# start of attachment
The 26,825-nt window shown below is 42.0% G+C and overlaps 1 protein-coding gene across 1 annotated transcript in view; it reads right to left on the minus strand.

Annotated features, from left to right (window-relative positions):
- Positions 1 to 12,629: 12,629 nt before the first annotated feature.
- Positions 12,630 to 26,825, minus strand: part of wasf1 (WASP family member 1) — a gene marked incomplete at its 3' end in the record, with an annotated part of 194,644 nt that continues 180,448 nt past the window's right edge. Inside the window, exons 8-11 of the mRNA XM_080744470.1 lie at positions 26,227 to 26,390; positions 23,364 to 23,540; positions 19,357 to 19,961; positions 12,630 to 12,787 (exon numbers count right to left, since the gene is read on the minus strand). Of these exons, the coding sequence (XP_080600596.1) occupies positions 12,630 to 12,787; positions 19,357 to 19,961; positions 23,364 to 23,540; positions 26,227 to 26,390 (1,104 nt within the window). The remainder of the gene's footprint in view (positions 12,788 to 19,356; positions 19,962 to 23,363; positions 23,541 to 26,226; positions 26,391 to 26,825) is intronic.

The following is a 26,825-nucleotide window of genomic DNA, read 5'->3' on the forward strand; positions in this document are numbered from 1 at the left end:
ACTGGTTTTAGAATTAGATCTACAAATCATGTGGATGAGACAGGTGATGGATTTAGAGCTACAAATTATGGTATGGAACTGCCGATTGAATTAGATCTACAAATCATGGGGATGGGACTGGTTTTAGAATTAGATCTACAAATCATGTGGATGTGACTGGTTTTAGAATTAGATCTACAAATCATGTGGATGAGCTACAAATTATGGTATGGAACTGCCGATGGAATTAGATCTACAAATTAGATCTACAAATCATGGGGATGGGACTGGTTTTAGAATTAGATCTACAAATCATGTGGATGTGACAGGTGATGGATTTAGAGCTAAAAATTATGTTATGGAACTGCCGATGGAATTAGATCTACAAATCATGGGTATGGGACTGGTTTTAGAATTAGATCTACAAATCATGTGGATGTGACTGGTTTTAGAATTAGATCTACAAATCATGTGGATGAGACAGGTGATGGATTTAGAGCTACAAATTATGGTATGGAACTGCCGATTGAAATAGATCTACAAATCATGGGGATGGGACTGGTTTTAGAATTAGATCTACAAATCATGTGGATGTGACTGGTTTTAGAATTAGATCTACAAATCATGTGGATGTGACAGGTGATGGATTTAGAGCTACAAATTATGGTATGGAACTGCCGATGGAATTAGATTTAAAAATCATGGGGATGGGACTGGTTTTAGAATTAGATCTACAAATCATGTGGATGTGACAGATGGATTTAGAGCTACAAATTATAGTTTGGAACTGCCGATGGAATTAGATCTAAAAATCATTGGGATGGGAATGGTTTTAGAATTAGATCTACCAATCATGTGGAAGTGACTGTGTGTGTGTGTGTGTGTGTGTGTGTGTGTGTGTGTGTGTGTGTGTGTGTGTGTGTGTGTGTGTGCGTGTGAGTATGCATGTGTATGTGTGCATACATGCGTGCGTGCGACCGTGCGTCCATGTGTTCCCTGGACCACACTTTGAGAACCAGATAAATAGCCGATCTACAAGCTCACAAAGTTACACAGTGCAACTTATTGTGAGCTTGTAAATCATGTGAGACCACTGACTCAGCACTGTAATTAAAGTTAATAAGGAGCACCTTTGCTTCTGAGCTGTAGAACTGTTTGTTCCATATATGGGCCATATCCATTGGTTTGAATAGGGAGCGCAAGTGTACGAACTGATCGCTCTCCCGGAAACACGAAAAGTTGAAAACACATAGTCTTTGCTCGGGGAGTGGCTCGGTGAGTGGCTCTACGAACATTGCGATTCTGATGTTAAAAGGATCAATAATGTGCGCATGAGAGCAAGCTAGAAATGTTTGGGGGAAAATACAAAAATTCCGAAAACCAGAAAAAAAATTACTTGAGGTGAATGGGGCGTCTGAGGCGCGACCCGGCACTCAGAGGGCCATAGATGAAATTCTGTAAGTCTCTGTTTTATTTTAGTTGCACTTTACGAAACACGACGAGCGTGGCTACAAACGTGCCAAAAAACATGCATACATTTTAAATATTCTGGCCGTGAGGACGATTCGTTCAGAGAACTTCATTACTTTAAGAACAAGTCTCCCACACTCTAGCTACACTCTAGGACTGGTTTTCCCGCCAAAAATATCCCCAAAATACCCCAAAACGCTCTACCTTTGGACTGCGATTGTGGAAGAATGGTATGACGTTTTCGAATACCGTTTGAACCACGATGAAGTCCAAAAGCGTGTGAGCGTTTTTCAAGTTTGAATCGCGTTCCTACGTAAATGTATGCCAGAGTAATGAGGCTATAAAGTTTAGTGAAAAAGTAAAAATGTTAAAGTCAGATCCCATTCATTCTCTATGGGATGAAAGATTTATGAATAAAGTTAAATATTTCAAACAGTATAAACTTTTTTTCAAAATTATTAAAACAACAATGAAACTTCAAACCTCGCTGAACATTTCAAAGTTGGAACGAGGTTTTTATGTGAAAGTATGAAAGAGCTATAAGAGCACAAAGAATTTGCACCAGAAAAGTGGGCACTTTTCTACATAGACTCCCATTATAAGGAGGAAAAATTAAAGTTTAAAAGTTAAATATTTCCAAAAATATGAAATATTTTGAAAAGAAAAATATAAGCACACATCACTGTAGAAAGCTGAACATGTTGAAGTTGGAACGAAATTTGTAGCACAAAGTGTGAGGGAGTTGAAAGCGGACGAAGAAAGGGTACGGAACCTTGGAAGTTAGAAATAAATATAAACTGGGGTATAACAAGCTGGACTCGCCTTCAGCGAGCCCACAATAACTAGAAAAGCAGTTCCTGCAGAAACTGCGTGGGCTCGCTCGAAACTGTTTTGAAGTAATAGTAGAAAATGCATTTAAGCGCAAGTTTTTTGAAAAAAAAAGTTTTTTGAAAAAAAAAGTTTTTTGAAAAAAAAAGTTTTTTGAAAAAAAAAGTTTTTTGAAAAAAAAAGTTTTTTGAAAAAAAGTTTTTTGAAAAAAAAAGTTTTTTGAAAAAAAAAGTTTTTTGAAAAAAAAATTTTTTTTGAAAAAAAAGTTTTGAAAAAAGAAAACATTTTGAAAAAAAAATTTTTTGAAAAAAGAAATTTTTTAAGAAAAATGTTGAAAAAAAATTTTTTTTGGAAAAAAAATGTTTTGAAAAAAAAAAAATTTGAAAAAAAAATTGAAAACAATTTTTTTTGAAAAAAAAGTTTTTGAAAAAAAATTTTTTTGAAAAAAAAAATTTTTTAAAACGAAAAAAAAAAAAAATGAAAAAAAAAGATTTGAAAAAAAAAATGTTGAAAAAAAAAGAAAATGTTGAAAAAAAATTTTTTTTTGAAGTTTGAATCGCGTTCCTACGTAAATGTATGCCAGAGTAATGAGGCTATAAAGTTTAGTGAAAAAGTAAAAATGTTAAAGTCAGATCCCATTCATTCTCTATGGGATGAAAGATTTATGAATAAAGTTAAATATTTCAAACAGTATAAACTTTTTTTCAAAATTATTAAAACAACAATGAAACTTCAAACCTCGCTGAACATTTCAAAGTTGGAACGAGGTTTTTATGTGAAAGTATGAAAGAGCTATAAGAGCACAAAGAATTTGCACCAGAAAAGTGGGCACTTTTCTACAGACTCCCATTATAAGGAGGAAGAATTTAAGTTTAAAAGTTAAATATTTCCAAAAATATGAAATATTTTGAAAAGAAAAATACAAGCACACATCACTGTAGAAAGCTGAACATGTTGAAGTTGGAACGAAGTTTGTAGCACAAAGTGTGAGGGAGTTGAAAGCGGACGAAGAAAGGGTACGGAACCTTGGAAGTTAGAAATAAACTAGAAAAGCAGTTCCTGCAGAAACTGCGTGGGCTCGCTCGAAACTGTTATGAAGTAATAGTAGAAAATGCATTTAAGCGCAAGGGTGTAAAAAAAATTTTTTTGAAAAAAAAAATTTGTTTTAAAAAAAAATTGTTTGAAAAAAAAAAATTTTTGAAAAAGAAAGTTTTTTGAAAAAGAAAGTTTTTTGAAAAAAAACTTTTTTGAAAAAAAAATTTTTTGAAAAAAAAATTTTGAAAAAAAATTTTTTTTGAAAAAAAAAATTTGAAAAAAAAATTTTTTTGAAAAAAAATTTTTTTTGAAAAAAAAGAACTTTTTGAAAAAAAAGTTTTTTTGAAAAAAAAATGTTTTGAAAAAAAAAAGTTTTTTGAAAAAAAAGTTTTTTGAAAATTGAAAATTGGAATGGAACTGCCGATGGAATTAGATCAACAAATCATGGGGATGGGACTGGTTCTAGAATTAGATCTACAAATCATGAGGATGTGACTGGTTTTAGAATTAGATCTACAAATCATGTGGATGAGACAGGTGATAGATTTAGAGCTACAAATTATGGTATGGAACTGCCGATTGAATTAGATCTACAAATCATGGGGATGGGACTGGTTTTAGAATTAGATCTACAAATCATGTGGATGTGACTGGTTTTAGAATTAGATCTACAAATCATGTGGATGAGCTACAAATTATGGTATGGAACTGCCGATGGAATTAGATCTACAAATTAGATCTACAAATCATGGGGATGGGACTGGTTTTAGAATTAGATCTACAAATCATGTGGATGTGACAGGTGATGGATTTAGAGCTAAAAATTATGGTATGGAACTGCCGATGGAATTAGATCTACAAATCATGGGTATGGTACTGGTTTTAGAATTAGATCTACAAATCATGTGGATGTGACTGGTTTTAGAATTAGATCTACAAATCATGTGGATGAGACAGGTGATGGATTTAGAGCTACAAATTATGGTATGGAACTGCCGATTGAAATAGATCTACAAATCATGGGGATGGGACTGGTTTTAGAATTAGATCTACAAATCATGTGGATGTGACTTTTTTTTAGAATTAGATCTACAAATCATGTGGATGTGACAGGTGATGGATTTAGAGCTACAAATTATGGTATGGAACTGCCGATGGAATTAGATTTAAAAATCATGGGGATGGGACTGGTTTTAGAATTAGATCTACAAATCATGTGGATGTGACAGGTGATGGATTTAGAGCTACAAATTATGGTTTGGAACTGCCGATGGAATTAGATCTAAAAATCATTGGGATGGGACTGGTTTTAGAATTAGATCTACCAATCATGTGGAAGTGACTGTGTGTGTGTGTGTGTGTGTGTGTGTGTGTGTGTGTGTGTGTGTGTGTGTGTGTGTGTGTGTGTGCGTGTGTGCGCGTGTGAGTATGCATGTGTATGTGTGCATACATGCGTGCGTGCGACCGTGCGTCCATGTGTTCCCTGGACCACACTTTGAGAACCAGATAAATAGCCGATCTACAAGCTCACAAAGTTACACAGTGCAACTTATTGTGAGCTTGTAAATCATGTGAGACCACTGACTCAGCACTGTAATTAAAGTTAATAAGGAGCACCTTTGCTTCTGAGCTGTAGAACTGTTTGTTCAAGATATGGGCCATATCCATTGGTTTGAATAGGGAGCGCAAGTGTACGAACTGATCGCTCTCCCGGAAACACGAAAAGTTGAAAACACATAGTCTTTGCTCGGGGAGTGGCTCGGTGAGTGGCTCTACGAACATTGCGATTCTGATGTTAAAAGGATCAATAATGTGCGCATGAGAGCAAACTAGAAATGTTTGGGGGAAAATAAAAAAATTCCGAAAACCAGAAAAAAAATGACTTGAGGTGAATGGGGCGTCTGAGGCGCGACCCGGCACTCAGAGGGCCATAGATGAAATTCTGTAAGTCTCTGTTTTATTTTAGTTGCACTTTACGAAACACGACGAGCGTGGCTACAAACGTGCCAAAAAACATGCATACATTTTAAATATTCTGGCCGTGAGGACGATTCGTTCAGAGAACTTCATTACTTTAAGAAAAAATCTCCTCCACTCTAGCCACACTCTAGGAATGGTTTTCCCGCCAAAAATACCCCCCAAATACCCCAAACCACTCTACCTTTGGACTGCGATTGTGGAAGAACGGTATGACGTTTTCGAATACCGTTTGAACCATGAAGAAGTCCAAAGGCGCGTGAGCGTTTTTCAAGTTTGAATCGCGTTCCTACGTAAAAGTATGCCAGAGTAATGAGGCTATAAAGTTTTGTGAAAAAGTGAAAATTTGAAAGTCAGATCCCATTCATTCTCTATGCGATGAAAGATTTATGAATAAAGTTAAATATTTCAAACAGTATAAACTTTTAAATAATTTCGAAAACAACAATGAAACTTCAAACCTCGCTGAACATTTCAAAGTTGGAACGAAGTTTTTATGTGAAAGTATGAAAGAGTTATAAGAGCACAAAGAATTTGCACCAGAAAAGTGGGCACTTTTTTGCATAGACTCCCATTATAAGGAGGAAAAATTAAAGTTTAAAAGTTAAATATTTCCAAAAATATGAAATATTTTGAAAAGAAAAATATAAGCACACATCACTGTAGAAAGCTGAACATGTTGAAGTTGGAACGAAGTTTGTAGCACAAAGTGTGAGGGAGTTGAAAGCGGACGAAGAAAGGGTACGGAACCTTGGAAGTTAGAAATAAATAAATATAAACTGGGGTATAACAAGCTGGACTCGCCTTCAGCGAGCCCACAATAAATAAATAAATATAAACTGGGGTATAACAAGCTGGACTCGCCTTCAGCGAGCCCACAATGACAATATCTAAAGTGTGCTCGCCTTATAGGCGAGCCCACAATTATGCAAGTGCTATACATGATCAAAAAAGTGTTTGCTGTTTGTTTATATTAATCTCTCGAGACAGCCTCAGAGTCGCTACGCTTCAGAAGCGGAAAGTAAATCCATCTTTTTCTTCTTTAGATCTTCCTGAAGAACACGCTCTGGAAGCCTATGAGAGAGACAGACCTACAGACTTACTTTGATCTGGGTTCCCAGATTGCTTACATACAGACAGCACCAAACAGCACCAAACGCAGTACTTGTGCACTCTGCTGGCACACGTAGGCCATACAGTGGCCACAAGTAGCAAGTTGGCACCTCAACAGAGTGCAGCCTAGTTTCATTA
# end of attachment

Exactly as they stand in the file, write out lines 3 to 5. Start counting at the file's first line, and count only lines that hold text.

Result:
- Positions 1 to 12,629: 12,629 nt before the first annotated feature.
- Positions 12,630 to 26,825, minus strand: part of wasf1 (WASP family member 1) — a gene marked incomplete at its 3' end in the record, with an annotated part of 194,644 nt that continues 180,448 nt past the window's right edge. Inside the window, exons 8-11 of the mRNA XM_080744470.1 lie at positions 26,227 to 26,390; positions 23,364 to 23,540; positions 19,357 to 19,961; positions 12,630 to 12,787 (exon numbers count right to left, since the gene is read on the minus strand). Of these exons, the coding sequence (XP_080600596.1) occupies positions 12,630 to 12,787; positions 19,357 to 19,961; positions 23,364 to 23,540; positions 26,227 to 26,390 (1,104 nt within the window). The remainder of the gene's footprint in view (positions 12,788 to 19,356; positions 19,962 to 23,363; positions 23,541 to 26,226; positions 26,391 to 26,825) is intronic.

The following is a 26,825-nucleotide window of genomic DNA, read 5'->3' on the forward strand; positions in this document are numbered from 1 at the left end: